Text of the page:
Herts Wildlife Trust: Frogs croak into action for spring
- Credit: Tom Day
Able to hibernate underwater, grow a special sex thumb, metamorphose, and live on land, frogs are a natural wonder. And, as they are waking up near you, as Herts & Middlesex Wildlife Trust explain...
As we approach spring and the days warm, some amphibian are waking from their winter slumber. After five months in hibernation, frogs emerge back into the world in search of a mate.
You may spot more frogs around ponds at this time, where they have been spending time conserving energy over the cold months.
Frogs can survive underwater during hibernation by absorbing oxygen through their skin. Remaining underwater also keeps frogs safe from predators and allows males to immediately claim territories when they awake.
A male attracts females to a territory by croaking loudly and repetitively – you may hear several in one place.
There are often larger populations of male frogs, leading to aggressive battles to mate with the available females. During breeding time, males develop enlarged pads on their thumbs which help them hold on to females during amplexus - the mating position of frogs and toads, in which the male clasps the female about the back.
Once bonded, females lay many hundreds of eggs in a large clump which the male fertilises while still grasping his mate.
- 1 Where and when to watch The Queen's Jubilee Flypast
- 2 10 Cotswolds events celebrating the Queen's Platinum Jubilee
- 3 7 of the best places to see Jubilee beacons in Yorkshire
- 4 10 Derbyshire events celebrating the Queen's Platinum Jubilee
- 5 Platinum Jubilee Bank Holiday Celebrations in Hertfordshire
- 6 10 Yorkshire events celebrating the Queen's Platinum Jubilee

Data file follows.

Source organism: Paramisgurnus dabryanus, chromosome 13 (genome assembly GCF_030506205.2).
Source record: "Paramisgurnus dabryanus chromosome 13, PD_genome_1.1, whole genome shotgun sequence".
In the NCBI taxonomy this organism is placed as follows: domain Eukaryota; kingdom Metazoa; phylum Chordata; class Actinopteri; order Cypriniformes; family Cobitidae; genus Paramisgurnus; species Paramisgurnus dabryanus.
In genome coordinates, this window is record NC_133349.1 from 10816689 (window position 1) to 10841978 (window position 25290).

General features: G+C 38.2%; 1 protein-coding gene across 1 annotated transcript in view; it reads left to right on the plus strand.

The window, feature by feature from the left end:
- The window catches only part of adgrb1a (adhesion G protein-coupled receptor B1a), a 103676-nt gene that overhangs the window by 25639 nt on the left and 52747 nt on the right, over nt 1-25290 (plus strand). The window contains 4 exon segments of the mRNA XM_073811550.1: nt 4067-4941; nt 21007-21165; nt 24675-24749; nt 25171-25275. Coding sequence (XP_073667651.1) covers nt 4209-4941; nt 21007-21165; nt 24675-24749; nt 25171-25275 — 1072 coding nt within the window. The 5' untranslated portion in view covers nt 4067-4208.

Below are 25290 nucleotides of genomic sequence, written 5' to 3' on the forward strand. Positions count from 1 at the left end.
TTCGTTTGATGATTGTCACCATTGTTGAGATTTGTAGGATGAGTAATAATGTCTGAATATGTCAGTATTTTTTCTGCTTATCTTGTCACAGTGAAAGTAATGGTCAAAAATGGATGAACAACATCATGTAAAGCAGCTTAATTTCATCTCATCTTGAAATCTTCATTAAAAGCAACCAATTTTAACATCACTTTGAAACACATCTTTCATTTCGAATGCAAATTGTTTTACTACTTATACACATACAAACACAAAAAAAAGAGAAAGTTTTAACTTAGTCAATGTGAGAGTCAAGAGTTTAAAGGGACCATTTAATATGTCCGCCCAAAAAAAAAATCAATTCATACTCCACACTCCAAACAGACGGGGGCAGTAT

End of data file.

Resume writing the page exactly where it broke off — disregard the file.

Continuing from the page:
- 7 Win a bumper prize of Devon’s best food and drink
- 8 What's on in Norfolk June 2022
- 9 20 of the best places to eat out in St Ives
- 10 Review: Chicago the Musical at Manchester Opera House
The breeding frenzy does not last long, but leaves thousands of eggs wallowing in the shallows of ponds.
As the eggs, or frogspawn, grow, they swell and float closer to the water’s surface. Eggs hatch within a week or so, becoming tadpoles.
Tadpoles feed on plant matter and will first lose their external gills and grow internal lungs, then feet and legs form, and they eventually lose their tails – a truly wondrous transformation.
Over the next couple of months they develop into froglets, feeding on flies and insects before leaving the breeding site and heading off to find food and shelter on the surrounding land.
Give frogs a home
If you would like to see frogs in your garden and witness the sight (or more likely sounds) of the mating season next year, the best thing you can do is to build a pond.
Your pond doesn’t need to be big and can even be an old plant pot or sink. Building a water source into your green space will attract frogs, dragonflies and newts and support these wonderful creatures throughout the year.
How to build a pond
1. Dig a hole about 20cm deeper than required to allow for sand, matting and liner.
2. Calculate the size of the liner as follows: Length = length of pond + (2 x maximum depth) + 1m edging. Width = width of pond + (2 x maximum depth) + 1m edging.
3. Spread a layer of sand approximately 5cm thick in the hole. This will protect the liner. You may wish to lay special protective matting, which can be bought when you purchase the liner. Alternatively use a piece of old carpet or underlay.
4. Lay the liner across the hole. Handle it gently and only tread on it with soft-soled shoes or bare feet. Weigh down the edges with bricks or pieces of paving slab.
5. Fill the pond. As the water level rises, the weight of the water will pull the liner into the contours of the hole. Do not cut off any excess liner until the pond is completely full. When full, cover the edges of the liner with turf or paving slabs.
If you don’t have a large outdoor space to build a pond, you can still make a difference for wildlife. Follow steps to build a mini pond at wildlifetrusts.org